This classic sauce is a tradtional accompaniment for steamed fresh asparagus. It requires your undivided attention and a lot of whisking, but it's well worth it. The resulting sauce is heavenly and much better than anything bought from a shop.
Time: 20 minutes
40ml white wine vinegar
1 small shallot, peeled and chopped
a few sprigs of French tarragon
1 bay leaf
200g unsalted butter
3 small egg yolks
freshly ground white pepper
Put the wine vinegar, water, tarragon, bay leaf, shallots and peppercorns into a small pan and bring the mixture to the boil. Let it boil for a few minutes, until the liquid has reduced to no more than a dessert spoonful. Strain the liquor through a sieve and let it cool.
Next, clarify the butter by melting it slowly in a pan and simmering for five minutes over a very gentle heat. Remove it from the heat, let it cool a little and then pour off the clarified butter and discard the whey.
Add the egg yolks and half of the vinegar reduction to a heatproof bowl and set it over a pan of simmering water. Whisk together, until the mixture begins to thicken and become frothy. Now start to slowly add the butter in a trickle, whisking all the time.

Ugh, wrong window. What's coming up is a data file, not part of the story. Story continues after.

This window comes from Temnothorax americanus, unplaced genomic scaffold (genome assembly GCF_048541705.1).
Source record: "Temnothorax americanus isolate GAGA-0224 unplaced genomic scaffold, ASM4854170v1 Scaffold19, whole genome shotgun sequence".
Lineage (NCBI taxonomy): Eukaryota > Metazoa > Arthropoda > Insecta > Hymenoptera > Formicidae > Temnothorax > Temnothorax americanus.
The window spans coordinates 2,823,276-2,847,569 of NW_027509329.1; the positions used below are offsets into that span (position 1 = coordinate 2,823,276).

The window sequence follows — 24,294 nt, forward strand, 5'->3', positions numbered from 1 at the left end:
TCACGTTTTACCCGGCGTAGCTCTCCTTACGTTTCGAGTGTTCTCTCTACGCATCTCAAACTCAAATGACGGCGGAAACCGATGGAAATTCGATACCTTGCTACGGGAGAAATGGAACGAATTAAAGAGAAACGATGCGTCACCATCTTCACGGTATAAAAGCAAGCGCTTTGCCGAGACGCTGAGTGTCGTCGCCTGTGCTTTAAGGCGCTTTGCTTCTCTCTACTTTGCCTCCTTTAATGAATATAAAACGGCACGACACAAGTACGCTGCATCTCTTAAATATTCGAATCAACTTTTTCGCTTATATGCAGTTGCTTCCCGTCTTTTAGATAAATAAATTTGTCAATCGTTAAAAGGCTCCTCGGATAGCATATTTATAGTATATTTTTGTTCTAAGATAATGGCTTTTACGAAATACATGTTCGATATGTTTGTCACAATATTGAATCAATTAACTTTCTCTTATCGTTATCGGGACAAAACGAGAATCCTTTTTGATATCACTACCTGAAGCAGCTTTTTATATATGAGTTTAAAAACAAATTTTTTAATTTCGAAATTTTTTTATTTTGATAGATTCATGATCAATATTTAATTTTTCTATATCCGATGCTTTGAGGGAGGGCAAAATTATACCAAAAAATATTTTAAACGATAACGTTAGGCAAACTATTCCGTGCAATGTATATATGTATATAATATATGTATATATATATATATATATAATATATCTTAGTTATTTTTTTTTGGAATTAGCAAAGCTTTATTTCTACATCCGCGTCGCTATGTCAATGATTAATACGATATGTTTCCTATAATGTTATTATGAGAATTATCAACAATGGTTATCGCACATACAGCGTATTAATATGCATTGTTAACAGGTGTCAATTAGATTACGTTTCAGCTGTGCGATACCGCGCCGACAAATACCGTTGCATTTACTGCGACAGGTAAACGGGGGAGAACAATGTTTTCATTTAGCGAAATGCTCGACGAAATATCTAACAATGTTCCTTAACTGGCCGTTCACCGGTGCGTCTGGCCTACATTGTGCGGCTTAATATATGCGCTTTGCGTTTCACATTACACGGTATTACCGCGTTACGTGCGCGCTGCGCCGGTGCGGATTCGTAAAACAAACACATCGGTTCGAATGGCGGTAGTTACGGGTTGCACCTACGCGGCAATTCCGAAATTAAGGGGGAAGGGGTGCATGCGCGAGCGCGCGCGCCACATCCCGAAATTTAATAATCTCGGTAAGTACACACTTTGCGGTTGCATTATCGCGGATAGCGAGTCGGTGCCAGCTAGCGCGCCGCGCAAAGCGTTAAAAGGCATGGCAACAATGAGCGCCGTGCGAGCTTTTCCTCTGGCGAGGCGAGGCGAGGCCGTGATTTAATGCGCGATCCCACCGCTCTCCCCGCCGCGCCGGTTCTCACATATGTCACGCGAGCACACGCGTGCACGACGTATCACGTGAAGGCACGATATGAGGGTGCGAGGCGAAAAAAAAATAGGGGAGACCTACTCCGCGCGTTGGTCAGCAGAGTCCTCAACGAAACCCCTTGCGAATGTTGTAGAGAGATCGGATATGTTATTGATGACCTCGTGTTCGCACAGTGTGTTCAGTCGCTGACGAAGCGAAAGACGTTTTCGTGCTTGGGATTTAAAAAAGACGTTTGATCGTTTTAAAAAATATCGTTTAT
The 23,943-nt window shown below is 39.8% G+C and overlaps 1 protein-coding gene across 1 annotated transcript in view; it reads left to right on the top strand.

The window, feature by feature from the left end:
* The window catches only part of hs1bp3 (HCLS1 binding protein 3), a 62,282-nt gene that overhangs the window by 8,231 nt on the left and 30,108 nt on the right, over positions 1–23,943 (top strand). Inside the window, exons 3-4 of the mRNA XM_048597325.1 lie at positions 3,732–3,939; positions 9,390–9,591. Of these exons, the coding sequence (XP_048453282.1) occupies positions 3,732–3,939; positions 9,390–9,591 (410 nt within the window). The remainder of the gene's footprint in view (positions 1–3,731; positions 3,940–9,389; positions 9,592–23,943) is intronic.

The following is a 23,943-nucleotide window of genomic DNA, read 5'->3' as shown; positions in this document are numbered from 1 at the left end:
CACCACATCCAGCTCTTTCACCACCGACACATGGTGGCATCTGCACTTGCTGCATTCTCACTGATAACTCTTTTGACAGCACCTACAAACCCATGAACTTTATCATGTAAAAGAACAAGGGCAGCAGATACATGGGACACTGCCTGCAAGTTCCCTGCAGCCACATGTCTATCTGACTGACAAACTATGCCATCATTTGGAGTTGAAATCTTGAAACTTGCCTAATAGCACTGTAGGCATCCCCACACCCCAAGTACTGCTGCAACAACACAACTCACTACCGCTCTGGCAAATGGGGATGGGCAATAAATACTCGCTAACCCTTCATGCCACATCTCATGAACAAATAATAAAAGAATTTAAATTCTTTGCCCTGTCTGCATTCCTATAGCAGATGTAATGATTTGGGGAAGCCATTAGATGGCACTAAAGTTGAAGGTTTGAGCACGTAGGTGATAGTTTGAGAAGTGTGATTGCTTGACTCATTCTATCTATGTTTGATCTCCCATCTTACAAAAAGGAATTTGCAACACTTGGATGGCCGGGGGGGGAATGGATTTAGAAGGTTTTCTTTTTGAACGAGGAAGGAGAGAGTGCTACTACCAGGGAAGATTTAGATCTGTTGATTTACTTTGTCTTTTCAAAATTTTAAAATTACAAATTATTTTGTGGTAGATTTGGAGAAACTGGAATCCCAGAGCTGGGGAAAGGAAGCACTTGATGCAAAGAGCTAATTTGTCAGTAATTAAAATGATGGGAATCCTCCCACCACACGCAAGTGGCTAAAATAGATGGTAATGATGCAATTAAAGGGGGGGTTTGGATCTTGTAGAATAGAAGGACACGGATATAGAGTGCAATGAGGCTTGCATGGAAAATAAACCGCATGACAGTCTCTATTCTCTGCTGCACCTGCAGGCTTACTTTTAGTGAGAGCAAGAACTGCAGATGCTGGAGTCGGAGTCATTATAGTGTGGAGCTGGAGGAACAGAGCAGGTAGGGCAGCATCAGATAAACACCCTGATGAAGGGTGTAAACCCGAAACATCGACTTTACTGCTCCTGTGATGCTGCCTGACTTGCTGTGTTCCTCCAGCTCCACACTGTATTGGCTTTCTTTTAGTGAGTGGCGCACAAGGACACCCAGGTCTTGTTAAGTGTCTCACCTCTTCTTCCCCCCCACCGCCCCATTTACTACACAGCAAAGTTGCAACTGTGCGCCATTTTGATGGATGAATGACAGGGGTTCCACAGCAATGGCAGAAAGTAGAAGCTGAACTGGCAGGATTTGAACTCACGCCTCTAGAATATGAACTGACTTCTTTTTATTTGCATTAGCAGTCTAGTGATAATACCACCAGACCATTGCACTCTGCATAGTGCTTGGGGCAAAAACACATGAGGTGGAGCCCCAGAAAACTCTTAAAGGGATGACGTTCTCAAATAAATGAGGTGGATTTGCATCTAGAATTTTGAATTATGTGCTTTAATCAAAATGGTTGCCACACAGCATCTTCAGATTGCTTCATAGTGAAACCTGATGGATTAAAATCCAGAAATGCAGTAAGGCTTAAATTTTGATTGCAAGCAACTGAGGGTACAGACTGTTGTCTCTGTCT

Be careful, as if you add the butter too quickly, the sauce will separate. If the sauce does starts to curdle or split, you can rescue it by scraping the mixture into a clean bowl and whisking in 1 tbsp ice-cold water, then continue whisking in the remaining butter.
When you've added two thirds of the butter, taste the sauce and add a little more of the vinegar reduction, then add the remaining butter. Everyone's preference is different, but the aim is to get a buttery, tangy sauce that's not too vinegary. Season with salt and pepper to taste, cover, and keep in a warm place until you're ready to serve it.
Steaming the asparagus should only take three or four minutes in a pan of well salted boiling water. Here's how to cook steamed asparagus
Serve the asparagus with the sauce ladled over the top, or in individual bowls for dipping.